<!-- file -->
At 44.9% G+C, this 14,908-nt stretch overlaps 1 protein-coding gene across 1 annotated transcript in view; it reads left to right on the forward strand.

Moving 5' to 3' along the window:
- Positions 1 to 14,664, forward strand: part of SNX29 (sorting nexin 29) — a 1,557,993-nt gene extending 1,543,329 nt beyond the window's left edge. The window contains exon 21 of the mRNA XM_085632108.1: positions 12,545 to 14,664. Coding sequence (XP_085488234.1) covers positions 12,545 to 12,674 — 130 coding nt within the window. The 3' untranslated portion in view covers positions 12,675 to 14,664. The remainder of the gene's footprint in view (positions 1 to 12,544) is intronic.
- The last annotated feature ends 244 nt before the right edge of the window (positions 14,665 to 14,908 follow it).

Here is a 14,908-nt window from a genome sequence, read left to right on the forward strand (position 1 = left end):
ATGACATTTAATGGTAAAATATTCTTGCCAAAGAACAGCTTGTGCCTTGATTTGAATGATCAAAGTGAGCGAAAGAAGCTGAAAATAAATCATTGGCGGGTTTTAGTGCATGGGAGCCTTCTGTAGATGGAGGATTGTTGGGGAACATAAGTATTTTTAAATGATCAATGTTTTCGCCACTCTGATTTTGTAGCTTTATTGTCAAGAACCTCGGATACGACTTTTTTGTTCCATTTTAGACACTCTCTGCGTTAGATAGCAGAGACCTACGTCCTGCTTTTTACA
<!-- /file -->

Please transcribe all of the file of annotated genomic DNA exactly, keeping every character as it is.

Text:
At 44.9% G+C, this 14,908-nt stretch overlaps 1 protein-coding gene across 1 annotated transcript in view; it reads left to right on the forward strand.

Moving 5' to 3' along the window:
- Positions 1 to 14,664, forward strand: part of SNX29 (sorting nexin 29) — a 1,557,993-nt gene extending 1,543,329 nt beyond the window's left edge. The window contains exon 21 of the mRNA XM_085632108.1: positions 12,545 to 14,664. Coding sequence (XP_085488234.1) covers positions 12,545 to 12,674 — 130 coding nt within the window. The 3' untranslated portion in view covers positions 12,675 to 14,664. The remainder of the gene's footprint in view (positions 1 to 12,544) is intronic.
- The last annotated feature ends 244 nt before the right edge of the window (positions 14,665 to 14,908 follow it).

Here is a 14,908-nt window from a genome sequence, read left to right on the forward strand (position 1 = left end):
ATGACATTTAATGGTAAAATATTCTTGCCAAAGAACAGCTTGTGCCTTGATTTGAATGATCAAAGTGAGCGAAAGAAGCTGAAAATAAATCATTGGCGGGTTTTAGTGCATGGGAGCCTTCTGTAGATGGAGGATTGTTGGGGAACATAAGTATTTTTAAATGATCAATGTTTTCGCCACTCTGATTTTGTAGCTTTATTGTCAAGAACCTCGGATACGACTTTTTTGTTCCATTTTAGACACTCTCTGCGTTAGATAGCAGAGACCTACGTCCTGCTTTTTACA